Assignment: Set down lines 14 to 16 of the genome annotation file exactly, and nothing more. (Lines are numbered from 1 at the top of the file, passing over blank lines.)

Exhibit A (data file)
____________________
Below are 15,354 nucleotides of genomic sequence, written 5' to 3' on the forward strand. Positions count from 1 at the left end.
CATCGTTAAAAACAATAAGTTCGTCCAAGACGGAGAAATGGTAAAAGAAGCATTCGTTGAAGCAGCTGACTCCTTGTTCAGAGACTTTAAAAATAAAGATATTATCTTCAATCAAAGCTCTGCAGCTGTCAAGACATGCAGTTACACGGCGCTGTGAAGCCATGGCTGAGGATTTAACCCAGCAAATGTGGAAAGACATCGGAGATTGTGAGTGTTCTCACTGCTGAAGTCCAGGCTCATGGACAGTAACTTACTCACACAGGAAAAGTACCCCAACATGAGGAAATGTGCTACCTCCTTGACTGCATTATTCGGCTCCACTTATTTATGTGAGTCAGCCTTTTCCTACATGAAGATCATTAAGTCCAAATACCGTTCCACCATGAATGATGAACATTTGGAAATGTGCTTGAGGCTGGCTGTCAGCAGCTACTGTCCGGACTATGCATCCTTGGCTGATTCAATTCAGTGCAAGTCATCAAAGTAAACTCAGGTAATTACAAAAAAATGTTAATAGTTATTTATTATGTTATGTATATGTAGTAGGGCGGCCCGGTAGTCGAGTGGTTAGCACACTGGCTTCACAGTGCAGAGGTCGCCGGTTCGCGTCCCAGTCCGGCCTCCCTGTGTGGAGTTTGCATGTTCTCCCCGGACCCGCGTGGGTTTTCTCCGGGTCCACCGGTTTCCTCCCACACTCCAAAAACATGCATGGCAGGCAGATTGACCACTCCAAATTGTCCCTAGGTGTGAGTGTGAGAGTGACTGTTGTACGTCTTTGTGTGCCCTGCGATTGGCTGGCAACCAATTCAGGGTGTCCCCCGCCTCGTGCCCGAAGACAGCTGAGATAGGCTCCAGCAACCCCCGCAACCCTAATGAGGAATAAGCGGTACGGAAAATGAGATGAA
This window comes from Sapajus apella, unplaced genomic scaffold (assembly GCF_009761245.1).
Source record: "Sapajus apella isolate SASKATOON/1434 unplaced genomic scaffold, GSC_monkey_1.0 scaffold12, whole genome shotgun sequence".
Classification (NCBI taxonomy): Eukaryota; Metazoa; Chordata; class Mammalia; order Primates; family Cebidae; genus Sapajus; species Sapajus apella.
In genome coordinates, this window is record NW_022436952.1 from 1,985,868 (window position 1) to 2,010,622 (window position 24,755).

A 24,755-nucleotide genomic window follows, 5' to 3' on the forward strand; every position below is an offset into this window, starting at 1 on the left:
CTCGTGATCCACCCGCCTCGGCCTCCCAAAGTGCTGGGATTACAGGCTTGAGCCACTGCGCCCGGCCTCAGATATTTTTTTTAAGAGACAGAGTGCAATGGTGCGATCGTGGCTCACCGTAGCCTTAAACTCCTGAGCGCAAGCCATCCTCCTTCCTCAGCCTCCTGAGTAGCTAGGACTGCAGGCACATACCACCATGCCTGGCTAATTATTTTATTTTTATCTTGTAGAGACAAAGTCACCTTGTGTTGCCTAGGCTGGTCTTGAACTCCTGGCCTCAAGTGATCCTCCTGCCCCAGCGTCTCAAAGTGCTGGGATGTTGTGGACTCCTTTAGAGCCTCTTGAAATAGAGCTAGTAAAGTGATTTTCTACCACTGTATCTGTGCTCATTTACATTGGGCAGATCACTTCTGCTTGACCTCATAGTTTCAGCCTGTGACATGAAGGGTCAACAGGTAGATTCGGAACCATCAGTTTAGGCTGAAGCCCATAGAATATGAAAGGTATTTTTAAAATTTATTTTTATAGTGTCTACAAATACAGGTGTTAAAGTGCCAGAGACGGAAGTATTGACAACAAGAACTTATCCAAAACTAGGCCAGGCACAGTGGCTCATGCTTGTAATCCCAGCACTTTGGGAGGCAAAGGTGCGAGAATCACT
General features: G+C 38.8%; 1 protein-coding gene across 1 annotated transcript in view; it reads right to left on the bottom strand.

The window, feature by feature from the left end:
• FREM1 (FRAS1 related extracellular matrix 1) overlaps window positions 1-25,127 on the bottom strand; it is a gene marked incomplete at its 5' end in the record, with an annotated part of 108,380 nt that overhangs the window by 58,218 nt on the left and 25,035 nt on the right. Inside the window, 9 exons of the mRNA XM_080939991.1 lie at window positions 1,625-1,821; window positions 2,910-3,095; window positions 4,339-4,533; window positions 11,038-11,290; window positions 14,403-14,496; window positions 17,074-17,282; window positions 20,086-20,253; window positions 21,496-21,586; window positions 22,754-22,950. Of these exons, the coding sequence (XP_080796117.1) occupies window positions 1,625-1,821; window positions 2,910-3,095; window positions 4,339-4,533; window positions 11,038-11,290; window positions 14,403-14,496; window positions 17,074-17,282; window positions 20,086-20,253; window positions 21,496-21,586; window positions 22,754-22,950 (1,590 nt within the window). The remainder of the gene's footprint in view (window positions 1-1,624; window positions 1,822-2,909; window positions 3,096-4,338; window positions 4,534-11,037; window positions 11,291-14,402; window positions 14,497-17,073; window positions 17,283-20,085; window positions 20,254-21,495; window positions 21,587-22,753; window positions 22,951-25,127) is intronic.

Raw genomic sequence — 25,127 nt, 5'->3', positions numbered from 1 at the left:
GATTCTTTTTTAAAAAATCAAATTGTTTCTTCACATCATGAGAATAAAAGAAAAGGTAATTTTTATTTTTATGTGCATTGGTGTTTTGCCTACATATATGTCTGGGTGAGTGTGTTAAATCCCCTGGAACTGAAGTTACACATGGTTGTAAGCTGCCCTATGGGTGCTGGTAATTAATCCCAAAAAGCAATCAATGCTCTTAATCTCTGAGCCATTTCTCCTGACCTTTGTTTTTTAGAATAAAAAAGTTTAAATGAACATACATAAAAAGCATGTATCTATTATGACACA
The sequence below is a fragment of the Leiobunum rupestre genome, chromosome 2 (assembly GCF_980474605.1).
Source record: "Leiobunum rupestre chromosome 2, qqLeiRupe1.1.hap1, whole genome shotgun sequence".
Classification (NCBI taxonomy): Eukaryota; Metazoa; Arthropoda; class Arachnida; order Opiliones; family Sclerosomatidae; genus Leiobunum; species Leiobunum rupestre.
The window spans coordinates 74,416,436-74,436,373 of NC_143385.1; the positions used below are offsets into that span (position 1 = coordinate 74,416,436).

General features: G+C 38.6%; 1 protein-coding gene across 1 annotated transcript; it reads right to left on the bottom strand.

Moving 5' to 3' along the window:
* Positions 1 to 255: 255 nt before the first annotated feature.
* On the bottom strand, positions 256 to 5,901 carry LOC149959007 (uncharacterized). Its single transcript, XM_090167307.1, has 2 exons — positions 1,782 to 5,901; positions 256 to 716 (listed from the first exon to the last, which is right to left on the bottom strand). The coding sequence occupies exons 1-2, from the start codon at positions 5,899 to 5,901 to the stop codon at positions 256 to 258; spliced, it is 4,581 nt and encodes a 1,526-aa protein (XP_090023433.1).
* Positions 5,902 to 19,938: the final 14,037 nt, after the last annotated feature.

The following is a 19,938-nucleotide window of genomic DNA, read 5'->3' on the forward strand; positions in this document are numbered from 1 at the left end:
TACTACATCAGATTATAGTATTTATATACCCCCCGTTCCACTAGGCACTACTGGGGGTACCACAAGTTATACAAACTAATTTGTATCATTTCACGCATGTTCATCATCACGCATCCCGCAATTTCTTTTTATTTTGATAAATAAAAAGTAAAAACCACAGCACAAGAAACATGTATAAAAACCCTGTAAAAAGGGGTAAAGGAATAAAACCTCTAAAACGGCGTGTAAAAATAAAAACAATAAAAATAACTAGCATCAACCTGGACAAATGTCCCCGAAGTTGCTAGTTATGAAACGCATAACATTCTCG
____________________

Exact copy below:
The sequence below is a fragment of the Leiobunum rupestre genome, chromosome 2 (assembly GCF_980474605.1).
Source record: "Leiobunum rupestre chromosome 2, qqLeiRupe1.1.hap1, whole genome shotgun sequence".
Classification (NCBI taxonomy): Eukaryota; Metazoa; Arthropoda; class Arachnida; order Opiliones; family Sclerosomatidae; genus Leiobunum; species Leiobunum rupestre.